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Asylum Seekers who Fled Trump get Stuck in Limbo in Canada

Asylum Seekers who Fled Trump get Stuck in Limbo in Canada

 

Thousands of people who fled to Canada to avoid President Donald Trump’s onslaught on illegal migrants are now trapped in limbo.

These refugees were afraid of being deported and detained by immigration officers at upcoming check-ins. This is despite some of them working and living in the U.S. legally.

According to Reuters, majority of the refugees are having a hard time finding jobs since their asylum cases are yet to be approved by Canada’s maxed-out refugee system.

Previously unpublished Immigration and Refugee Board data has revealed that it is taking longer to complete refugee claims as compared to previous years.

And it gets even worse for the refugees. From 2015 to 2016, delayed hearings have already more than doubled, the number is expected to rise again in 2017. Illegal immigrants entering Canada increased by three times in March as compared to January.

In January, Canada received 3500 asylum seekers from the United States. These additional refugees only made matters worse for the nation’s refugee system since it was already struggling with thousands of previous applications.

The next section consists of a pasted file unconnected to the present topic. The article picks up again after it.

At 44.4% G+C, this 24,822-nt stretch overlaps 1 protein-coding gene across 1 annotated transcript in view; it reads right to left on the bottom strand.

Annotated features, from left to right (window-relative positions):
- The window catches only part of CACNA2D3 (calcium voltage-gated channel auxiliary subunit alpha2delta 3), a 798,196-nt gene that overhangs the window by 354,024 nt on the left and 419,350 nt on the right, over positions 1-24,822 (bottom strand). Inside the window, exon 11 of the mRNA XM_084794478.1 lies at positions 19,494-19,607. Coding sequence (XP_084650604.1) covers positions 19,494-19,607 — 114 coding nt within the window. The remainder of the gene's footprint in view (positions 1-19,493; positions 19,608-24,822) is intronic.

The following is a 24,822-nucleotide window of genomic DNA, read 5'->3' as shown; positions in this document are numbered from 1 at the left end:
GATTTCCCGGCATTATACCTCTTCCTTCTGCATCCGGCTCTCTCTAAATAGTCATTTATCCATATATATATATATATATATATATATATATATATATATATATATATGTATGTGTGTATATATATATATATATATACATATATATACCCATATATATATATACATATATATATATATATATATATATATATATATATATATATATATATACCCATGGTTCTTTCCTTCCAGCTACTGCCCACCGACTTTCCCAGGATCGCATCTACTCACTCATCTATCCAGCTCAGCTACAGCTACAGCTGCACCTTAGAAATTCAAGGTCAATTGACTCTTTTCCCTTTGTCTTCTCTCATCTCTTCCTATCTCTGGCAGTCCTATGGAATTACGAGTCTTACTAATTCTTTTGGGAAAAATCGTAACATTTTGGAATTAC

The refugees are having to deal with a number of challenges in their new environment, for instance, it’s hard to get housing since landlords have doubts whether they can afford their rent. They are also can’t land a job with ease because they lack a claimant’s legal status in Canada. It is also difficult to update professional or academic credentials to match with the requirements in the nation. In addition, students’ loans are hard to come by.

According to government statistics, this year is on track to become the highest year for refugee claims since at least 2011. On average, the year has been taking 5.6 months. In general, asylum cases have been known to take longer to finalize.

As it stands, Canada simply can’t handle the bulk of the cases in a timely manner because it lacks the required resources and manpower. In an effort to try to get through the backlog in security screenings, border agents have been working overtime.

More than 15,000 people who have filed claims in 2017 will have to wait even longer for their cases to be heard because the government is currently directing its energy into clearing a backlog of about 24,000 claimants.

On the bright side, Canada’s refugees’ tribunal has accelerated the process for people escaping from war torn nations like Syria (their cases will not be subjected to hearings.) This is a move aimed at speeding up the overflowing cases.

Despite the overwhelming number of asylum seekers, the government is determined to get through as many claimants as possible. It remains to be seen how the nation will react to this change in the near future.


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Robert Njeru